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Do your job requirements require too much student debt?

On Behalf of | Jul 12, 2021 | Employment Law

As an employer, you want your staff to have the perfect blend of education and experience. Your employees need to have foundational skills to get the job done and time in the field to learn how to apply their education to the task.

When you create a listing for a position, you have to balance what you want in a candidate with what you are willing to pay. However, as student debt after university increases, some employers are not paying enough to offset student start-up costs.

Here’s what you should know about the recent graduates looking at your listing.

Not what it used to be

Rather than endless hours in the classroom, more programs are pairing education with experience by sending students out of the classroom. In addition to learning the textbook side of the subject, students are learning how to apply the information to real-life scenarios.

When looking at candidates, ask about opportunities they had to use their skills in real situations.

Checking off a box at a price

University degrees are becoming more common, so employers are more tempted to list them as a minimum requirement for a job. However, as students get a more realistic picture of what life is like with higher-education debt, some choose to pursue job experience before seeking more education.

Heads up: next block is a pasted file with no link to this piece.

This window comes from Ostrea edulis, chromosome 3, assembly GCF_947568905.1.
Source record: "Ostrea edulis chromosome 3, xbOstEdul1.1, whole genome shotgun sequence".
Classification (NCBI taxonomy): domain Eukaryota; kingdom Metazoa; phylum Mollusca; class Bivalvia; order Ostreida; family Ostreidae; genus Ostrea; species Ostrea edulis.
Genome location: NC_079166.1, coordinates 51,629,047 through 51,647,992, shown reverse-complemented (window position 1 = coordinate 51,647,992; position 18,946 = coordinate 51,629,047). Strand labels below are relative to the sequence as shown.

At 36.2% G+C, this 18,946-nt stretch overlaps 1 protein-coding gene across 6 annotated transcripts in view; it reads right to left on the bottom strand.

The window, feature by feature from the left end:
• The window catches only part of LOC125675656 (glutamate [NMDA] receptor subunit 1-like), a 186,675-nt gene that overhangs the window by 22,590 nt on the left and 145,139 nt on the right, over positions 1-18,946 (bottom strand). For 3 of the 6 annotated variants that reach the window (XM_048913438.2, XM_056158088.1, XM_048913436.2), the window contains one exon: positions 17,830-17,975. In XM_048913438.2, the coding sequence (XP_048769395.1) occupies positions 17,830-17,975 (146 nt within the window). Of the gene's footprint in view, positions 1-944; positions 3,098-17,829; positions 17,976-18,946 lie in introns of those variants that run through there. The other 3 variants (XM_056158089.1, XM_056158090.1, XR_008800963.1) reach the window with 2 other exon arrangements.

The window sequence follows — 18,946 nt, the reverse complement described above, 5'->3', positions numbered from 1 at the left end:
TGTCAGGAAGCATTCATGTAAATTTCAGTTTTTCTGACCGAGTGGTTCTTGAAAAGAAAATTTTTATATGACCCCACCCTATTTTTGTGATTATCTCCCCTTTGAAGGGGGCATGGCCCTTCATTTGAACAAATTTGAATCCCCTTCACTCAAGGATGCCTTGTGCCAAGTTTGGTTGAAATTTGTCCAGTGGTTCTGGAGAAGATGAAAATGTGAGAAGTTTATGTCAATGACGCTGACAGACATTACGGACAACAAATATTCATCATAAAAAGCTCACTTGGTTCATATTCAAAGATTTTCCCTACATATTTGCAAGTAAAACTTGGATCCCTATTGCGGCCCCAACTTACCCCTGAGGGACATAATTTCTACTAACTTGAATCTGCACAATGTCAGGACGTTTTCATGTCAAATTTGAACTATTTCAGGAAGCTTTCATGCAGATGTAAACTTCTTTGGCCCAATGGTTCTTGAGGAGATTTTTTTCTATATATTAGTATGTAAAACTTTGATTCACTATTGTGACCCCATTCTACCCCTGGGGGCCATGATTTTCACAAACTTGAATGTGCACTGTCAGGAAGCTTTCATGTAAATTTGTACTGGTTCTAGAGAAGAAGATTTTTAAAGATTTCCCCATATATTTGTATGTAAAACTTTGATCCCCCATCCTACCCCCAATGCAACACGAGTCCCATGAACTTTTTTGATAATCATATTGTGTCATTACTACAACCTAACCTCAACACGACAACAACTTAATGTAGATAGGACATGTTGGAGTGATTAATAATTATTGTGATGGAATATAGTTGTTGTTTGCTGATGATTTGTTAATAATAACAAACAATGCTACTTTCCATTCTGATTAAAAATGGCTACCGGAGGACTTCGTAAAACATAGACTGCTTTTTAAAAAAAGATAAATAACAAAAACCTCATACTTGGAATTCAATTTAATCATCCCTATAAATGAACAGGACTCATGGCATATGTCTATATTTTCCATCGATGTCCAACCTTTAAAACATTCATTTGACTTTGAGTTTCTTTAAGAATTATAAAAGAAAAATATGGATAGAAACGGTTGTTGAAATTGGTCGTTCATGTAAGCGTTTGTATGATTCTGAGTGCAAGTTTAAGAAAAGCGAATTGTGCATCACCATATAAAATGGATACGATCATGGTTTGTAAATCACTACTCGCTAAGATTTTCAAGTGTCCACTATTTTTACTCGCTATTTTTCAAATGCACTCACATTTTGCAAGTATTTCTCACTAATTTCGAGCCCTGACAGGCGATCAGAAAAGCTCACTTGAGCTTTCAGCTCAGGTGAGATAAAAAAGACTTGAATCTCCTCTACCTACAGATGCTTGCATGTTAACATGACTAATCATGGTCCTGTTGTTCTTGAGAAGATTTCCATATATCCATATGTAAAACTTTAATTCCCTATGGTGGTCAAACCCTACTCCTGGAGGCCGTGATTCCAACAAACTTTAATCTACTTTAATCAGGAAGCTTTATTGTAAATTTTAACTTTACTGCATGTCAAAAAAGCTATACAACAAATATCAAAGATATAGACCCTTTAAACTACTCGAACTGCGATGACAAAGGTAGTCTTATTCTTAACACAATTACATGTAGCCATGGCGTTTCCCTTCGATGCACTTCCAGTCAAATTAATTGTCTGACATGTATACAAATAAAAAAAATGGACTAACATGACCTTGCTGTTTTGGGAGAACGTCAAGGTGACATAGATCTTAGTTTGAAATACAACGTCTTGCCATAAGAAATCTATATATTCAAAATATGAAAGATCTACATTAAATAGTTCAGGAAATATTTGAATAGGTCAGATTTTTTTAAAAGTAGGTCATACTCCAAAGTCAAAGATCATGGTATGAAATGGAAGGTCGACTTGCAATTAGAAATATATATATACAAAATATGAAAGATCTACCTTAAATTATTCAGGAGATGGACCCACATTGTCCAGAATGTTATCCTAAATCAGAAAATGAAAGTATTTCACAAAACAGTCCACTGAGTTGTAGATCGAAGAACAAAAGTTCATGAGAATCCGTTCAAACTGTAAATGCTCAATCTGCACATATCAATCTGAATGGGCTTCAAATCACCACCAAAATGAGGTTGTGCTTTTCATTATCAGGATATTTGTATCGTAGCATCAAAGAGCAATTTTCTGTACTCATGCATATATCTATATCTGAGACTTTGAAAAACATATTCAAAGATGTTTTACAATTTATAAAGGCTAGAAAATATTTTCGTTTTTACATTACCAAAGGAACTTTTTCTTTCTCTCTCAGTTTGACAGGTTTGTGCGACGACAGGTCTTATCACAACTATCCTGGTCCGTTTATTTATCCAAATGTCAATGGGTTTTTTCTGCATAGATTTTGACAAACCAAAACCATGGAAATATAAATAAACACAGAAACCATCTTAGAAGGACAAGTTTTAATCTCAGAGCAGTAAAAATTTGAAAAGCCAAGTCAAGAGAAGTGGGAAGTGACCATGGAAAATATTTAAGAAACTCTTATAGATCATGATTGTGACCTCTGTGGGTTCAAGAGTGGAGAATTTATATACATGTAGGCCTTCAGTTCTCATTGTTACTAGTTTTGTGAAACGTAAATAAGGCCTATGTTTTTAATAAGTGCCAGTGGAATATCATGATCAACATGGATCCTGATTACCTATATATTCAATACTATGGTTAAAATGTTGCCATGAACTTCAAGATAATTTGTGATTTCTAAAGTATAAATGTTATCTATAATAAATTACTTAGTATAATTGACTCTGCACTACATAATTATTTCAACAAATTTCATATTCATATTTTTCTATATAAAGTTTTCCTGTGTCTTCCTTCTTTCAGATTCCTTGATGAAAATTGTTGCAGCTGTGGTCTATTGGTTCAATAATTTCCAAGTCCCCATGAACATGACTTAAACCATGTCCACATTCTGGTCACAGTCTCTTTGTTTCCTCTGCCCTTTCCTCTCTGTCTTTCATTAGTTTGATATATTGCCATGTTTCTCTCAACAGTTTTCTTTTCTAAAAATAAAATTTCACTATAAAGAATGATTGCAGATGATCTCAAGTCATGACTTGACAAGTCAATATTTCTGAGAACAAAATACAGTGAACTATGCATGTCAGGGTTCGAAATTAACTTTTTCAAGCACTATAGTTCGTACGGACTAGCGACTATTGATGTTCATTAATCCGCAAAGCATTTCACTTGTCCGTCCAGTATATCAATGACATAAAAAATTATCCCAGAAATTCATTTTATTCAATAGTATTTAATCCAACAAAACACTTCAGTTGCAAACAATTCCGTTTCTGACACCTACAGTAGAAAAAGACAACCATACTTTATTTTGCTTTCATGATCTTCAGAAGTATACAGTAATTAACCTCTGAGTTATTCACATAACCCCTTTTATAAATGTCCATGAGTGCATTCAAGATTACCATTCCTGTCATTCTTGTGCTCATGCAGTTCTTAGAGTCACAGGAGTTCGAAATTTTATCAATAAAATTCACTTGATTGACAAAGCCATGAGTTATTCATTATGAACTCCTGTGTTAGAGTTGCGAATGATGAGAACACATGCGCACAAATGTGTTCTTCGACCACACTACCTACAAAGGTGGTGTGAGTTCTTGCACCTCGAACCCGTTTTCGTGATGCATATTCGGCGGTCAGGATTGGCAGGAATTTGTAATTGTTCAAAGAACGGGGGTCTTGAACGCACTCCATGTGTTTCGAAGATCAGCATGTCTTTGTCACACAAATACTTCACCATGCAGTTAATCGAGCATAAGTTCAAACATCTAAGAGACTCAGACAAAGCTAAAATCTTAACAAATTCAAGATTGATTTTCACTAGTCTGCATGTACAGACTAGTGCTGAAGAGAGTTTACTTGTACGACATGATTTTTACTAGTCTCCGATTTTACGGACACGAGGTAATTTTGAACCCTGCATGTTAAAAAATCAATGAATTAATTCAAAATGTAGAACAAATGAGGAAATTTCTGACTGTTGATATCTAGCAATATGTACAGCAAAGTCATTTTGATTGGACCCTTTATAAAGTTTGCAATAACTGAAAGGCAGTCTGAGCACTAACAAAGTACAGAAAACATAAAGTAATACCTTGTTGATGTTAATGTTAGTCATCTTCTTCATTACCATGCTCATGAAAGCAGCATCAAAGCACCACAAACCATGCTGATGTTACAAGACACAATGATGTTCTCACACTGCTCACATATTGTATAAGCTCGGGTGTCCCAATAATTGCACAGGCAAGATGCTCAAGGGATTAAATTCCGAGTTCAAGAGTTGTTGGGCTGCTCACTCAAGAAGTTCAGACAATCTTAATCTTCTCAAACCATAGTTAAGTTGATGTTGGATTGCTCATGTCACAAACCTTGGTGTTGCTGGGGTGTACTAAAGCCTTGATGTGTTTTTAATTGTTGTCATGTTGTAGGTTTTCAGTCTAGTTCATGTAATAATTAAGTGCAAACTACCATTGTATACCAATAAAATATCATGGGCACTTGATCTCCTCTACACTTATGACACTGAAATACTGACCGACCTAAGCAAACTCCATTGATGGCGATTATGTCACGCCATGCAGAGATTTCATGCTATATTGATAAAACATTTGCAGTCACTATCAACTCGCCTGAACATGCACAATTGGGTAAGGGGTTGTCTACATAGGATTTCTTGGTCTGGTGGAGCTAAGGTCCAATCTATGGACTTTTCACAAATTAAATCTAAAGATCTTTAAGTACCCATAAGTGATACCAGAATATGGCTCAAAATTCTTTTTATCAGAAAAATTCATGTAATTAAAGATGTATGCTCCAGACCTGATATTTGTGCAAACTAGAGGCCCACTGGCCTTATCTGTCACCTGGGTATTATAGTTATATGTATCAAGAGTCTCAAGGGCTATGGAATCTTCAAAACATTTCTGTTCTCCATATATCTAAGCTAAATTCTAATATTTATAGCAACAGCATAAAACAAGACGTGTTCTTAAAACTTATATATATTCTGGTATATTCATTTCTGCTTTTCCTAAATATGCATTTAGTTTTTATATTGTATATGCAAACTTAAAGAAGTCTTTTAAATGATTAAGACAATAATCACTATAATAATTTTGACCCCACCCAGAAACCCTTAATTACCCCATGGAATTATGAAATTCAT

When you create an ad for an open position, consider whether a university degree is necessary or simply desired. In some cases, you may find an employee who has more experience but is able to work for less money because they do not have a heavy student loan burden.

Setting the tone

The description you publish for an open position will provide the starting point for what a new hire will expect from the job. If you advertise that applicants need a university degree, the recent graduate you hire will expect the job to be a strong steppingstone in their career.

It can be easy for employers to make assumptions that university-educated candidates will make better employees. However, this may not necessarily be the case – and weighing the pros and cons of making a university degree a hiring requirement can be wise.